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7/31/2018
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Accidental Cryptojackers: A Tale of Two Sites

Why website operators need to know with whom they are doing business and how to close the loop on third-party vulnerabilities.

In the digital world, a company's website is a key touchpoint for its customers, but it also serves as an entry point for malicious actors. Thousands of websites operated by some of the world's most recognized companies and government agencies have been compromised by malicious actors anxious to harvest web visitors' CPU power for their mining operations. The root cause of these compromised websites in many cases is third-party code suppliers who usually have inadequate security and give access through a trusted connection to thousands of visitors of popular e-commerce sites.

The soaring number of cryptomining malware incidents reflects the growing interest in cryptomining itself. The most widely used tool is the Coinhive JavaScript for mining Monero digital currency, originally developed for website owners to make more money through mining. Immediately after Coinhive's launch in late 2017, clones like Coinimp, deepMiner, Crypto-Loot, and Minr appeared in rapid succession to grab their share of a fast-growing market.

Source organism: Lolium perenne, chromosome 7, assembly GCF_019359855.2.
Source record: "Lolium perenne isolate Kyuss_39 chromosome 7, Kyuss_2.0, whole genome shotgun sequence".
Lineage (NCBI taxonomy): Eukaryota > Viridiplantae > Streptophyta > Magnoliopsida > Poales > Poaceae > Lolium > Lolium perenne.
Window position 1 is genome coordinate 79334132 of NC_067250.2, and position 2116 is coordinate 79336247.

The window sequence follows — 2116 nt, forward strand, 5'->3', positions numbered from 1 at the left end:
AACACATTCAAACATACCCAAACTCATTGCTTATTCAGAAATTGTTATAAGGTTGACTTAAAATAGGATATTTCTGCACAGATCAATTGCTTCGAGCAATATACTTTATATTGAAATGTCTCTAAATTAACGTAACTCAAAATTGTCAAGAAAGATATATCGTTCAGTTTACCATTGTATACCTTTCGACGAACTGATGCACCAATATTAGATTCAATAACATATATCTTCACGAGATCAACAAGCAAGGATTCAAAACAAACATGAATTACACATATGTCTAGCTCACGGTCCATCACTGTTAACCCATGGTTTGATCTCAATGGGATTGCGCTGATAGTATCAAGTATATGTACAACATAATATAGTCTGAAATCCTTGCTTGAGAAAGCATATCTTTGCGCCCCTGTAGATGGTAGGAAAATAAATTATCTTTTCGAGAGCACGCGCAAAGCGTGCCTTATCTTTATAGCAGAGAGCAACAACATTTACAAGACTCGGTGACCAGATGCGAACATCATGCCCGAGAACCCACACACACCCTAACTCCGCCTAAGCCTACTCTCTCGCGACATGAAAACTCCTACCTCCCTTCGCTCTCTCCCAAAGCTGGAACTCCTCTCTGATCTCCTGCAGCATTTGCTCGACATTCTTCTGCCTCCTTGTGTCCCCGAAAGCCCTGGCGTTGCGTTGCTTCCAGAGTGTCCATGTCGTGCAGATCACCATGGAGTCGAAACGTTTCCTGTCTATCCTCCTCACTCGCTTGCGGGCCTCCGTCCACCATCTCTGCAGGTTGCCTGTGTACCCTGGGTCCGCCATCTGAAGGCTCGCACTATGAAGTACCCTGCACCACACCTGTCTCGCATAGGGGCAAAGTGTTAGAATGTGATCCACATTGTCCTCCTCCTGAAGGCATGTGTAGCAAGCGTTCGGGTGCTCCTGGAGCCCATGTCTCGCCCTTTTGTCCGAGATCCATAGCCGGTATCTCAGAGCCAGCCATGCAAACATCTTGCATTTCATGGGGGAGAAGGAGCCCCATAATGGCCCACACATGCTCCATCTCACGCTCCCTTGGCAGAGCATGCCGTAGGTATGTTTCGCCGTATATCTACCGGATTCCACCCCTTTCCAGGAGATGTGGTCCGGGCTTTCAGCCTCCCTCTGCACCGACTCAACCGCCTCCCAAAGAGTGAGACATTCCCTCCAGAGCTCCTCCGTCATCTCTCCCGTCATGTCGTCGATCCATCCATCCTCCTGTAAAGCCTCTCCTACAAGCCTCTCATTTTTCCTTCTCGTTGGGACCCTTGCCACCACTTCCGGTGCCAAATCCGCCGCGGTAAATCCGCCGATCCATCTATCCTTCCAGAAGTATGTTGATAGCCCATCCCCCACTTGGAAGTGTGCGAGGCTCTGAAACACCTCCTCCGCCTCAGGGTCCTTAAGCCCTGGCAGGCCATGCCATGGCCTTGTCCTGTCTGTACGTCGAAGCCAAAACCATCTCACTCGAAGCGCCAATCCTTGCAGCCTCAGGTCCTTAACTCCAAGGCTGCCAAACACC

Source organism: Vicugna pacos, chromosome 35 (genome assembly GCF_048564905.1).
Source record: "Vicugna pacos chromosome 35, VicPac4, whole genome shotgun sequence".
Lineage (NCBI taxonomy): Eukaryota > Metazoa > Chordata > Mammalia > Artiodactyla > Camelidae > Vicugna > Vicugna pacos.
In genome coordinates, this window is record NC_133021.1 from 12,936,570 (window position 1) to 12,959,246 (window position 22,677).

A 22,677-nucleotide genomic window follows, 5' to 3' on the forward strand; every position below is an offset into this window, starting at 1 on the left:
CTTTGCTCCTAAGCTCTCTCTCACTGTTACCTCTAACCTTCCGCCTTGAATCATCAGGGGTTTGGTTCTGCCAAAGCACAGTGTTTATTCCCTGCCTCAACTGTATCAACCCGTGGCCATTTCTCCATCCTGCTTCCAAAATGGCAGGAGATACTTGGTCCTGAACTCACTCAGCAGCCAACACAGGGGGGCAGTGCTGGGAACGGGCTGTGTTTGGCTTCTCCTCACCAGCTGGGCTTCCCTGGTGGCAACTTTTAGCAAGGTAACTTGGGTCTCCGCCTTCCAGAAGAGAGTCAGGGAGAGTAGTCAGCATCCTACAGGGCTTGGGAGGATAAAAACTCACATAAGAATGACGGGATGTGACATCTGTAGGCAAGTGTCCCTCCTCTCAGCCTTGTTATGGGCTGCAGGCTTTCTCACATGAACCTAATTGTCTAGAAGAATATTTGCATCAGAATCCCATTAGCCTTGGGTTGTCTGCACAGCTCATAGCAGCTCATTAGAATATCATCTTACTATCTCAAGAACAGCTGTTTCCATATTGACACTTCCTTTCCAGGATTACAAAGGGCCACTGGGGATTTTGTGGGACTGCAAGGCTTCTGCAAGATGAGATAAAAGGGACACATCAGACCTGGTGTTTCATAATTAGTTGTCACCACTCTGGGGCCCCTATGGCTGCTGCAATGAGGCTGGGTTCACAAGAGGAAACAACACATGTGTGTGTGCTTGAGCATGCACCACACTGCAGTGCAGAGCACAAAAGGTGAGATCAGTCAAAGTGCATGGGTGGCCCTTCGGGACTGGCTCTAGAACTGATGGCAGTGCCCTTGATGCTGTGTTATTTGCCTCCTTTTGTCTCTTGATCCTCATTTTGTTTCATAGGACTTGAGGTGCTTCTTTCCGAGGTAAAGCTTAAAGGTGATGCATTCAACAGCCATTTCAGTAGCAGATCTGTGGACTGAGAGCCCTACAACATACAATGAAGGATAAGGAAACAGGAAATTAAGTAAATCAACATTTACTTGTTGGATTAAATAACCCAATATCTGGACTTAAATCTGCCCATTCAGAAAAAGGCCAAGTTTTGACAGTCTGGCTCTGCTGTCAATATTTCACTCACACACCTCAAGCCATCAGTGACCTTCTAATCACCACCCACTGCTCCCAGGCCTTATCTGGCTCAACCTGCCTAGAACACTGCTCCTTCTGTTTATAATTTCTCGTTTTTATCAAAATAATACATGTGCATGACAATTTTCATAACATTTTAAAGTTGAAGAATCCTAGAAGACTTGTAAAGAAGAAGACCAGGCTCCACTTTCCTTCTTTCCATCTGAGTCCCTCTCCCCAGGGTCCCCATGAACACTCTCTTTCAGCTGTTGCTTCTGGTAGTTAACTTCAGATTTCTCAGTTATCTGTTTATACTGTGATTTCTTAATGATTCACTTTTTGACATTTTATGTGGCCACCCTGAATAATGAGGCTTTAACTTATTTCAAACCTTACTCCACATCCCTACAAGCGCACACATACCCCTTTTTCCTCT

Today, cryptomining represents a new frontier for hackers to launch their attacks. One common hijacking method involves embedding cryptomining code under ad campaigns that appear on a webpage or run in a browser. Another involves the unauthorized installation of cryptomining code on a website. Regardless, whether victims browse the site or view the ad, the malicious code secretly harnesses the machine's or device's CPU power.

Cryptomining in Action
Recently, The Media Trust's Digital Security & Operations (DSO) team sounded the alarm when they detected a spate of incidents involving:

1. A web analytics provider that we will refer to as "Webcount"

2. A popular car research aggregator, referenced as "Carsearch"

While the team spotted a few incidents of cryptomining malware in the past, more recent incidents are different because they involve more sophisticated campaigns using the digital supply chain as a distribution channel to target brands trusted by consumers and businesses 

In the "Webcount" case, the DSO team identified the cryptomining code while scanning client websites for unauthorized code. Associated with a well-known file extension, the anomalous code was seen on every client website running the Webcount analytics. The same file extension coincided with previous Coinhive incidents identified and thwarted by the DSO team. The cryptojacking malware developers made no effort to obfuscate the malicious code. On the contrary, they avoided antivirus detection by using legitimate code throughout the entire file. Once the code made a call to a malicious domain never before seen in any major domain or IP verification analysis, the DSO team alerted the client and terminated the malware's source.